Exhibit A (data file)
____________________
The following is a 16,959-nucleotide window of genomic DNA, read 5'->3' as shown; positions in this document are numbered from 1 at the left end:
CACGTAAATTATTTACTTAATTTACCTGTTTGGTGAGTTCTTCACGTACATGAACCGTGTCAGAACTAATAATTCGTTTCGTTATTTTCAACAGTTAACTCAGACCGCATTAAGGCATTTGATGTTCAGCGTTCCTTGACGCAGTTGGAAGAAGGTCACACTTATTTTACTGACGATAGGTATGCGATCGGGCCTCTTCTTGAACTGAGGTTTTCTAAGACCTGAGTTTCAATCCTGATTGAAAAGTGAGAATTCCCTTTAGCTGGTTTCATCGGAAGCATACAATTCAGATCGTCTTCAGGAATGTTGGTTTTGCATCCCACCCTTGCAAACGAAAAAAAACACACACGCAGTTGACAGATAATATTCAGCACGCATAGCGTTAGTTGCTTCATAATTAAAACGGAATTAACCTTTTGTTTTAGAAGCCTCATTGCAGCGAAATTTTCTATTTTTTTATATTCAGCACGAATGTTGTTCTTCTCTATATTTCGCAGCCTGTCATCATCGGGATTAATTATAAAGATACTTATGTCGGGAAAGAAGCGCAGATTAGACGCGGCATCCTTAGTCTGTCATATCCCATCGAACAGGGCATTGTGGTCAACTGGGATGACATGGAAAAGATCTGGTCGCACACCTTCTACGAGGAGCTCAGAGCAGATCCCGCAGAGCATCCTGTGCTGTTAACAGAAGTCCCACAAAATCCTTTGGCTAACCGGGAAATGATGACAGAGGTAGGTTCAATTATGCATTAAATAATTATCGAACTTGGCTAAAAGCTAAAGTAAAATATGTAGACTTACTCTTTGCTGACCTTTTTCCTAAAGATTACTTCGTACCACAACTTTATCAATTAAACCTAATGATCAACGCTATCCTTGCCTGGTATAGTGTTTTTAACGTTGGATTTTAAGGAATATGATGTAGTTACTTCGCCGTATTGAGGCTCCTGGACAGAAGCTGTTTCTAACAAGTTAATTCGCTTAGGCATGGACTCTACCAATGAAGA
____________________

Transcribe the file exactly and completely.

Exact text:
The following is a 16,959-nucleotide window of genomic DNA, read 5'->3' as shown; positions in this document are numbered from 1 at the left end:
CACGTAAATTATTTACTTAATTTACCTGTTTGGTGAGTTCTTCACGTACATGAACCGTGTCAGAACTAATAATTCGTTTCGTTATTTTCAACAGTTAACTCAGACCGCATTAAGGCATTTGATGTTCAGCGTTCCTTGACGCAGTTGGAAGAAGGTCACACTTATTTTACTGACGATAGGTATGCGATCGGGCCTCTTCTTGAACTGAGGTTTTCTAAGACCTGAGTTTCAATCCTGATTGAAAAGTGAGAATTCCCTTTAGCTGGTTTCATCGGAAGCATACAATTCAGATCGTCTTCAGGAATGTTGGTTTTGCATCCCACCCTTGCAAACGAAAAAAAACACACACGCAGTTGACAGATAATATTCAGCACGCATAGCGTTAGTTGCTTCATAATTAAAACGGAATTAACCTTTTGTTTTAGAAGCCTCATTGCAGCGAAATTTTCTATTTTTTTATATTCAGCACGAATGTTGTTCTTCTCTATATTTCGCAGCCTGTCATCATCGGGATTAATTATAAAGATACTTATGTCGGGAAAGAAGCGCAGATTAGACGCGGCATCCTTAGTCTGTCATATCCCATCGAACAGGGCATTGTGGTCAACTGGGATGACATGGAAAAGATCTGGTCGCACACCTTCTACGAGGAGCTCAGAGCAGATCCCGCAGAGCATCCTGTGCTGTTAACAGAAGTCCCACAAAATCCTTTGGCTAACCGGGAAATGATGACAGAGGTAGGTTCAATTATGCATTAAATAATTATCGAACTTGGCTAAAAGCTAAAGTAAAATATGTAGACTTACTCTTTGCTGACCTTTTTCCTAAAGATTACTTCGTACCACAACTTTATCAATTAAACCTAATGATCAACGCTATCCTTGCCTGGTATAGTGTTTTTAACGTTGGATTTTAAGGAATATGATGTAGTTACTTCGCCGTATTGAGGCTCCTGGACAGAAGCTGTTTCTAACAAGTTAATTCGCTTAGGCATGGACTCTACCAATGAAGA